When it was originally released, Sega GT 2002 quickly erased all the lukewarm press that its Dreamcast predecessor garnered. The game featured tight, sim-style controls; slick, Gran Turismo-like aesthetic stylings; and a host of rich, rewarding play modes. In short, it was a worthy addition to the canon of sim-style racers, and it served as a relevant counterpoint to Sony's first-party flagship.
The offline modes of Sega GT Online are completely intact and even deeper than before, with more cars and tracks, so at $20 it's a fantastic deal if you haven't already played it. But if, instead, you're looking for the best online racing game, Sega GT Online just isn't it. The graphics, gameplay and options don't hold up to Project Gotham 2.
Belle déception que voilà. Pour deux fois le prix actuel de Sega GT on vous offre quasiment la même chose en offline. La raison d'être de cette réédition était le mode online mais ce dernier, malgré un certain fun, n'est pas à la hauteur et sent un peu le travail bâclé. D'une manière générale, tout cela manque de soin (et d'une mise à jour graphique également) et à moins de vouloir absolument jouer à Sega GT en ligne on préférera se tourner vers un Project Gotham Racing 2, moins bancal en multijoueur.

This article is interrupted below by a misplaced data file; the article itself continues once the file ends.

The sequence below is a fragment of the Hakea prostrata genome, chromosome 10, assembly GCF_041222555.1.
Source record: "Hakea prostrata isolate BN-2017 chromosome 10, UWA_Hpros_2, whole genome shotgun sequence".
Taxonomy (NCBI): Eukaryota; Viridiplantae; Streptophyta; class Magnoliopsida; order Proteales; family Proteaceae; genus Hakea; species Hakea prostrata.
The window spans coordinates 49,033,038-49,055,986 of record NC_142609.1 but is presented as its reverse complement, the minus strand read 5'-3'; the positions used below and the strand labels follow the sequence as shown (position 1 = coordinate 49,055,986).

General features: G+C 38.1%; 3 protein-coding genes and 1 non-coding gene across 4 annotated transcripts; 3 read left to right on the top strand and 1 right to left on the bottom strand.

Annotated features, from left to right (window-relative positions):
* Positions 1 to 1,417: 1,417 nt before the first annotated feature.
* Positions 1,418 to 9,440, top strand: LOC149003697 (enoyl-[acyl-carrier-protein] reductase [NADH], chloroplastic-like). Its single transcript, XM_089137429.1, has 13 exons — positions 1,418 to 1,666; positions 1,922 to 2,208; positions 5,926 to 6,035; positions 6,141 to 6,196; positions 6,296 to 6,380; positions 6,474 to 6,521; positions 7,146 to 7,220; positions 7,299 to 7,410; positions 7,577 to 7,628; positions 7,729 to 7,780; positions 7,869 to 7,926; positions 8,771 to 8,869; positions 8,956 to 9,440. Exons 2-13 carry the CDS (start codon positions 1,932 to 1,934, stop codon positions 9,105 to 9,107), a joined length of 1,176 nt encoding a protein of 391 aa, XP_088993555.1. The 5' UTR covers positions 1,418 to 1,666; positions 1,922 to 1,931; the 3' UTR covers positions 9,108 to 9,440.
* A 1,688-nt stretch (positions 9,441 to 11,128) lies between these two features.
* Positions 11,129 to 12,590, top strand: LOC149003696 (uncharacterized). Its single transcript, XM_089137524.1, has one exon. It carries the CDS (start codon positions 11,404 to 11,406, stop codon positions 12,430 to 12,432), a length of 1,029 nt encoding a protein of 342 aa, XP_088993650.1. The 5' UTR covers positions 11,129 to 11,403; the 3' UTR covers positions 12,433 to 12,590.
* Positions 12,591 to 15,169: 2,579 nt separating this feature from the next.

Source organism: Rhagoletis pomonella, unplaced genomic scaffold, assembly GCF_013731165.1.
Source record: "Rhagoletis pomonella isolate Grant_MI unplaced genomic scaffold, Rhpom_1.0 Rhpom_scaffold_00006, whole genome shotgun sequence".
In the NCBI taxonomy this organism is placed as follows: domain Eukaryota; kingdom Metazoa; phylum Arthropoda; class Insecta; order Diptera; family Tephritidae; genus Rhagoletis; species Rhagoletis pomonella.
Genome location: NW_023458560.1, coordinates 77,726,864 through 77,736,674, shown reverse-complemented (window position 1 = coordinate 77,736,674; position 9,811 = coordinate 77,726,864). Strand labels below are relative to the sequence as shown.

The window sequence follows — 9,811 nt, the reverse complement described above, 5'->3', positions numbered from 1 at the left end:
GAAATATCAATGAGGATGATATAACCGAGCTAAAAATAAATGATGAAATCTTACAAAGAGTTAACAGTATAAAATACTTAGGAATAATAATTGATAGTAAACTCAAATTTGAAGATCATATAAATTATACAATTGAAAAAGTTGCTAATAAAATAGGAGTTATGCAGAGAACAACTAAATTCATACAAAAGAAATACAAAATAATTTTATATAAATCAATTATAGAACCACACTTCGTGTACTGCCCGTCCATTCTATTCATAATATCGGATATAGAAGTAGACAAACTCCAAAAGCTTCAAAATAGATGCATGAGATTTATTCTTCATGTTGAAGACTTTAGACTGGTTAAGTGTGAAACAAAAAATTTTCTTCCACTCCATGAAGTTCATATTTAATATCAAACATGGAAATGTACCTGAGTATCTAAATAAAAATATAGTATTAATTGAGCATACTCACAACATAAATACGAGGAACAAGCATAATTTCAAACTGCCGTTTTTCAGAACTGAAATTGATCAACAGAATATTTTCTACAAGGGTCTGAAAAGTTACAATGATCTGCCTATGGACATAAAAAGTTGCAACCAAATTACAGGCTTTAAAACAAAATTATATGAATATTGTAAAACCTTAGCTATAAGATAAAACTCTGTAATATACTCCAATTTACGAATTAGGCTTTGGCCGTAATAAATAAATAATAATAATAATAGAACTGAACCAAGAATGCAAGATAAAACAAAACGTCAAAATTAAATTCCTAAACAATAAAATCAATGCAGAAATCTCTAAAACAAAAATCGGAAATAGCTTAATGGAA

Overall this is a good valued game for $20, and I am glad to see that they didn't try and fleece the public for a full priced game. I would suggest at least getting the buggy parts of the Live experience cleaned up before you release a game like this to the public.
Sega GT 2002 was the Xbox racer that tried to beat Sony's Gran Turismo 3, and put up a good fight, but failed for the most part. It looked good, had plenty of tunable cars, solid AI, and had some innovative ways to play. But, it was crippled with terrible tracks and controls that left most gamers limp. Future plans for an "Append Disc" to bring the game online kept GT fans hopeful, but things were delayed again and again.
It’s very difficult to determine if SEGA GT Online is right for you. At the moment some very nagging issues plague the online aspect of the game so you might want to wait a bit to see if those get ironed out. Then again, you’re getting a very complete and extensive single-player game for the budget price of $19.99. There’s a lot to love if you missed out on SEGA GT 2002, but if you’re looking to pick this one up solely for the online component you should wait and see if SEGA can improve upon the shoddy network code.